A poisonous snake that hid from the sudden rain in a classroom near Hadera bit a 10-year-old boy, who was rushed to Hillel Jaffe Medical Center on Thursday.
The boy, Maori Ratzon, was the victim of a Vipera palaestinae.
Snakes sleep during the winter, and when they wake up in the spring, it is usually dry and their salivary glands are full of toxin. Surprised by the unusual weather, the young snake reached Kibbutz Givat Haim (Me’uhad) and hid under a cabinet in one classroom. It came out and bit the boy while the pupils were preparing a surprise party for their teacher.
An ambulance was called, and medics took Ratzon to the hospital; the school’s staff caught the snake and brought it to the hospital so it could be identified. Dr. Or Krieger, who was the first to examine him, said the boy’s hand was very swollen. It spread so fast that the doctors thought it would spread to other bodily systems. He was given the suitable antidote, which greatly improved his situation.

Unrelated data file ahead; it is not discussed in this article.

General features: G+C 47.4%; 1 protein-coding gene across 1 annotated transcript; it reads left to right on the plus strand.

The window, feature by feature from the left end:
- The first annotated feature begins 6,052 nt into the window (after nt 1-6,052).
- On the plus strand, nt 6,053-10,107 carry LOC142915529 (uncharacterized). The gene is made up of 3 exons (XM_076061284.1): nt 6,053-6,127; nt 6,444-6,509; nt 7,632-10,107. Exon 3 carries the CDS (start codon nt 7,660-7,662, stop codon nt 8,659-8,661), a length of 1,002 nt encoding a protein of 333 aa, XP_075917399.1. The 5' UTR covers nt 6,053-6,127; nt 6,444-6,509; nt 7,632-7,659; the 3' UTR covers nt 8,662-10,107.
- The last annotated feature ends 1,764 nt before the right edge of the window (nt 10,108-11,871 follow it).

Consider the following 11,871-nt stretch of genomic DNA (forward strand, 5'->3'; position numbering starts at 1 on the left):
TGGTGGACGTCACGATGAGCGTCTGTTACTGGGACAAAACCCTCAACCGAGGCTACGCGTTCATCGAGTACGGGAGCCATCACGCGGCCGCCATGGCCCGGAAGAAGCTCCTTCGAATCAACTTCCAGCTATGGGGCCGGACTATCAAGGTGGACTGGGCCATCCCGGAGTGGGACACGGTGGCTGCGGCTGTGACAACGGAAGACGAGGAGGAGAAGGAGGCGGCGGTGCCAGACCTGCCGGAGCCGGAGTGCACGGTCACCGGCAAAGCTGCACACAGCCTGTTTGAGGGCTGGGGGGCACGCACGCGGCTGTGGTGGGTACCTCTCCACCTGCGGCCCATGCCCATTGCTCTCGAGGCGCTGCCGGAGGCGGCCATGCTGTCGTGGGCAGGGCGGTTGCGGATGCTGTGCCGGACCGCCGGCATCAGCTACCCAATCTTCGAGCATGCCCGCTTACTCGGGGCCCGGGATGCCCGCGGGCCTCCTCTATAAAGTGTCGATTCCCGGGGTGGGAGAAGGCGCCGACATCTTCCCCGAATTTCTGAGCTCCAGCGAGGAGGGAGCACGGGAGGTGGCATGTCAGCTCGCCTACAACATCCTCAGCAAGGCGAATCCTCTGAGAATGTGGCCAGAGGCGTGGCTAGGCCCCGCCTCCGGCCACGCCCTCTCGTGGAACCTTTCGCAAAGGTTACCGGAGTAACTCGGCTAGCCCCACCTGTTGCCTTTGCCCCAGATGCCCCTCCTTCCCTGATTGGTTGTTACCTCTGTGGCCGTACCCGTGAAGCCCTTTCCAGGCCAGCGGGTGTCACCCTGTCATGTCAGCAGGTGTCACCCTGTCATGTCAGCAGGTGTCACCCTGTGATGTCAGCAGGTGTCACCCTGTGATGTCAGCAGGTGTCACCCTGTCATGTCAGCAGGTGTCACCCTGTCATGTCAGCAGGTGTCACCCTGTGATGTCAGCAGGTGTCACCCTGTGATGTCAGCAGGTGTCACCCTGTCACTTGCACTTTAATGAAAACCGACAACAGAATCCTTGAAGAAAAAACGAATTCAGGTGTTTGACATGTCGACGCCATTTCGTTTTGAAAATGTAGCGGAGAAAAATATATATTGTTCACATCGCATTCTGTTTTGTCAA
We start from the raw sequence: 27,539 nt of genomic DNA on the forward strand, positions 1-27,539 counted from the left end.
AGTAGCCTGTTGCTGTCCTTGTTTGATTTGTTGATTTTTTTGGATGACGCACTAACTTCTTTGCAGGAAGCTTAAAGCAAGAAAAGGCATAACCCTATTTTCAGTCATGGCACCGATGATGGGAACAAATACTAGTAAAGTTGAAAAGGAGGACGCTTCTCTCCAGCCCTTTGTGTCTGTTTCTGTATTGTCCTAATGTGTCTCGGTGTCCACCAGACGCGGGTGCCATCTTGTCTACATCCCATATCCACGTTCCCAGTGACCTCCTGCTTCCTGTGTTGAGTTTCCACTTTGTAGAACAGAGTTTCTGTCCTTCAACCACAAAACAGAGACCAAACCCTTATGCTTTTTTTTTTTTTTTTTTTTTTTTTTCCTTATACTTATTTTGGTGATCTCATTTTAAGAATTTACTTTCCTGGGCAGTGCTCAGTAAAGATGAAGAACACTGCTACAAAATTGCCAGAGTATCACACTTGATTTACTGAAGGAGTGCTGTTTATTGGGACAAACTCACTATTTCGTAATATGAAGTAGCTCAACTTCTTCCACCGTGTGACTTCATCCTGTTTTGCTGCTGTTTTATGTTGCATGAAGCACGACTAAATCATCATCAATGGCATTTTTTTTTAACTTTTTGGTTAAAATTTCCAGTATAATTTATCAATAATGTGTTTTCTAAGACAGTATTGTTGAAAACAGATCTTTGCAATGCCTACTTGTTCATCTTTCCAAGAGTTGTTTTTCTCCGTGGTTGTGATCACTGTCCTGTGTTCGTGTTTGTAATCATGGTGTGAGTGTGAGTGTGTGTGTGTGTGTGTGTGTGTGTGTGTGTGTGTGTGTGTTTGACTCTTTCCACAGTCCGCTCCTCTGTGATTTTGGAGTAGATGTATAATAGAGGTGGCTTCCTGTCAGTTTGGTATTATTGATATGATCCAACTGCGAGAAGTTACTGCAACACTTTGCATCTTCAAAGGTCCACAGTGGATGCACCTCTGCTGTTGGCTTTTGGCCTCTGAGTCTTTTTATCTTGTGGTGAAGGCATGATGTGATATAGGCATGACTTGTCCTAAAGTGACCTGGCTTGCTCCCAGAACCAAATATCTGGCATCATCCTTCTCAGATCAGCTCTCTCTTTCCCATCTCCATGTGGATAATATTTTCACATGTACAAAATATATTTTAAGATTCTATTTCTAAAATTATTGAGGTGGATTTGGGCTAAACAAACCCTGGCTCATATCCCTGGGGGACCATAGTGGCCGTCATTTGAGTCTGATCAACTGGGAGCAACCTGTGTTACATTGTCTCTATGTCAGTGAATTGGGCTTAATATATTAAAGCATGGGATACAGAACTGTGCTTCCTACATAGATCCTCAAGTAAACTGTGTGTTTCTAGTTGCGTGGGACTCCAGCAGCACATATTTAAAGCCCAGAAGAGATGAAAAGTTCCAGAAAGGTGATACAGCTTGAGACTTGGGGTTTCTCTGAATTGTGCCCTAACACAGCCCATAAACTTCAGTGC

Dr. Adi Klein, head of the hospital’s pediatric department, said that even though the snake was small and young, that did not mean it produced only a small amount of venom; young snakes’ venom may be even more active and dangerous than that of larger, older snakes, she said.
The main symptoms of a snake bite are swelling, stomach ache, fever, reduced blood pressure and instability.
Klein said it was not necessary to bring the snake to the emergency room, as the vast majority of snakebites are from vipers, and the antidote available in hospitals is appropriate.
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